The 5777th year in the Jewish calendar begins at sundown on Sunday with Rosh Hashanah services at San Diego-area congregations.
Rosh Hashanah means literally “head of the year” in Hebrew. It marks the beginning of a 10-day period of prayer, self-examination, and repentance ending with Yom Kippur, which is known as the Day of Atonement.
The year begins at sundown because the ancient Jewish calendar is based on phases of the moon.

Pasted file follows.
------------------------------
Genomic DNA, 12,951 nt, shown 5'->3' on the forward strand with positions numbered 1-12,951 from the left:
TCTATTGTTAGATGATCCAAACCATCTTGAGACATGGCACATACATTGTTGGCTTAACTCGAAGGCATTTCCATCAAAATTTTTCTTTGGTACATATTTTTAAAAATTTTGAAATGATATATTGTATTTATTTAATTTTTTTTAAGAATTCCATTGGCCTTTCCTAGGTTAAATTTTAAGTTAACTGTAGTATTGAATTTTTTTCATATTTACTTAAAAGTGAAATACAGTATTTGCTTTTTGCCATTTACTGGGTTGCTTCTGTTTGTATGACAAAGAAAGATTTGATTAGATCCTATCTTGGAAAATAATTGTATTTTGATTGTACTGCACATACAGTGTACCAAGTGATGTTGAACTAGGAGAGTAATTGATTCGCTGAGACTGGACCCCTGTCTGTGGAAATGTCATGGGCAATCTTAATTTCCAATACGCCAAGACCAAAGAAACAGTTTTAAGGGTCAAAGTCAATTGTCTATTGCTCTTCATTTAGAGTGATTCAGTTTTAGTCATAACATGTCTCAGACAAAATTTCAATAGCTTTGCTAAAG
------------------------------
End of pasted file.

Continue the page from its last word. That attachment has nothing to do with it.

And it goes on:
Customs observed on Rosh Hashanah include sounding the shofar, a musical instrument made from a ram’s horn, and eating apples and honey for a sweet new year.
Many congregations celebrate one day of Rosh Hashanah, while others observe two days.
Tashlich, one practice associated with Rosh Hashanah, is a ceremony in which Jews symbolically cast away their sins by tossing pieces of bread into a flowing body of water.
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